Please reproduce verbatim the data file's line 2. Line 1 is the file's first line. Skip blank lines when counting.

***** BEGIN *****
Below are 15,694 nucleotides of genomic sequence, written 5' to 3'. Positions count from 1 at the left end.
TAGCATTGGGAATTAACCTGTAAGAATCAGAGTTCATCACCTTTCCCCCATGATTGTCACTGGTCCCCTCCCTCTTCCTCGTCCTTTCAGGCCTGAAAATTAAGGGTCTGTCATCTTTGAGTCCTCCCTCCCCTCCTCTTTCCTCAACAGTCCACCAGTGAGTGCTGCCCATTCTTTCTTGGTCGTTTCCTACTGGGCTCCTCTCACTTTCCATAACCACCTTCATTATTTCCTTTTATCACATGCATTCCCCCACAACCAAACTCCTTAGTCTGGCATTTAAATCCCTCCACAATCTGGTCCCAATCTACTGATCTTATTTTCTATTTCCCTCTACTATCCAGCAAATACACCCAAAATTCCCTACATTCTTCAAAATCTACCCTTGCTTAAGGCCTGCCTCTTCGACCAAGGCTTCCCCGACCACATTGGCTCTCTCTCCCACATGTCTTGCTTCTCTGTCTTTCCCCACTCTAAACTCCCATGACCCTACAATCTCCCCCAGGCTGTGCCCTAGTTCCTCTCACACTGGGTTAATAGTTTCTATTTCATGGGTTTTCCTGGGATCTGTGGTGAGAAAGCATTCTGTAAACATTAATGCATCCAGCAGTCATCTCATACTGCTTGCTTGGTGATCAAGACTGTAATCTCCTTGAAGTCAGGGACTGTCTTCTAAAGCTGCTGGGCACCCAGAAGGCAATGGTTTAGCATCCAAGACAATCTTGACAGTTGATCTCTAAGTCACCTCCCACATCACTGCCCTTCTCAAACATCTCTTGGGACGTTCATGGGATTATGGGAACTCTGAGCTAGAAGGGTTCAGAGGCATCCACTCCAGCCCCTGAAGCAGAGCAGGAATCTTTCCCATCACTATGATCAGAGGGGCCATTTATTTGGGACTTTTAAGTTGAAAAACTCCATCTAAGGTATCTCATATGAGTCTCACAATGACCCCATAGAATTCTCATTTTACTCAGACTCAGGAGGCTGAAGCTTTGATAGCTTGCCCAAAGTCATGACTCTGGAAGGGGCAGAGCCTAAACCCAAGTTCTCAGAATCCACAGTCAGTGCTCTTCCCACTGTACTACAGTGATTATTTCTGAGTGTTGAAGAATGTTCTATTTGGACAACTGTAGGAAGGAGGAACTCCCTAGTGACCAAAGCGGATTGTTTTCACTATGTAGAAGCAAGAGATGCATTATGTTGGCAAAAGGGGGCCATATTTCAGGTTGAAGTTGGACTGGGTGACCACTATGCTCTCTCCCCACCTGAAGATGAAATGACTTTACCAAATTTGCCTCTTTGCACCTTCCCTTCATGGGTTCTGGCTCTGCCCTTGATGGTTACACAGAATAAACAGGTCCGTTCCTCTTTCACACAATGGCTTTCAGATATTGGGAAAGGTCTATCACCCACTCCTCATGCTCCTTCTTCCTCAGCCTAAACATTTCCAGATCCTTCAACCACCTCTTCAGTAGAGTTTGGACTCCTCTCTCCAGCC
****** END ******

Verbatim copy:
TAGCATTGGGAATTAACCTGTAAGAATCAGAGTTCATCACCTTTCCCCCATGATTGTCACTGGTCCCCTCCCTCTTCCTCGTCCTTTCAGGCCTGAAAATTAAGGGTCTGTCATCTTTGAGTCCTCCCTCCCCTCCTCTTTCCTCAACAGTCCACCAGTGAGTGCTGCCCATTCTTTCTTGGTCGTTTCCTACTGGGCTCCTCTCACTTTCCATAACCACCTTCATTATTTCCTTTTATCACATGCATTCCCCCACAACCAAACTCCTTAGTCTGGCATTTAAATCCCTCCACAATCTGGTCCCAATCTACTGATCTTATTTTCTATTTCCCTCTACTATCCAGCAAATACACCCAAAATTCCCTACATTCTTCAAAATCTACCCTTGCTTAAGGCCTGCCTCTTCGACCAAGGCTTCCCCGACCACATTGGCTCTCTCTCCCACATGTCTTGCTTCTCTGTCTTTCCCCACTCTAAACTCCCATGACCCTACAATCTCCCCCAGGCTGTGCCCTAGTTCCTCTCACACTGGGTTAATAGTTTCTATTTCATGGGTTTTCCTGGGATCTGTGGTGAGAAAGCATTCTGTAAACATTAATGCATCCAGCAGTCATCTCATACTGCTTGCTTGGTGATCAAGACTGTAATCTCCTTGAAGTCAGGGACTGTCTTCTAAAGCTGCTGGGCACCCAGAAGGCAATGGTTTAGCATCCAAGACAATCTTGACAGTTGATCTCTAAGTCACCTCCCACATCACTGCCCTTCTCAAACATCTCTTGGGACGTTCATGGGATTATGGGAACTCTGAGCTAGAAGGGTTCAGAGGCATCCACTCCAGCCCCTGAAGCAGAGCAGGAATCTTTCCCATCACTATGATCAGAGGGGCCATTTATTTGGGACTTTTAAGTTGAAAAACTCCATCTAAGGTATCTCATATGAGTCTCACAATGACCCCATAGAATTCTCATTTTACTCAGACTCAGGAGGCTGAAGCTTTGATAGCTTGCCCAAAGTCATGACTCTGGAAGGGGCAGAGCCTAAACCCAAGTTCTCAGAATCCACAGTCAGTGCTCTTCCCACTGTACTACAGTGATTATTTCTGAGTGTTGAAGAATGTTCTATTTGGACAACTGTAGGAAGGAGGAACTCCCTAGTGACCAAAGCGGATTGTTTTCACTATGTAGAAGCAAGAGATGCATTATGTTGGCAAAAGGGGGCCATATTTCAGGTTGAAGTTGGACTGGGTGACCACTATGCTCTCTCCCCACCTGAAGATGAAATGACTTTACCAAATTTGCCTCTTTGCACCTTCCCTTCATGGGTTCTGGCTCTGCCCTTGATGGTTACACAGAATAAACAGGTCCGTTCCTCTTTCACACAATGGCTTTCAGATATTGGGAAAGGTCTATCACCCACTCCTCATGCTCCTTCTTCCTCAGCCTAAACATTTCCAGATCCTTCAACCACCTCTTCAGTAGAGTTTGGACTCCTCTCTCCAGCC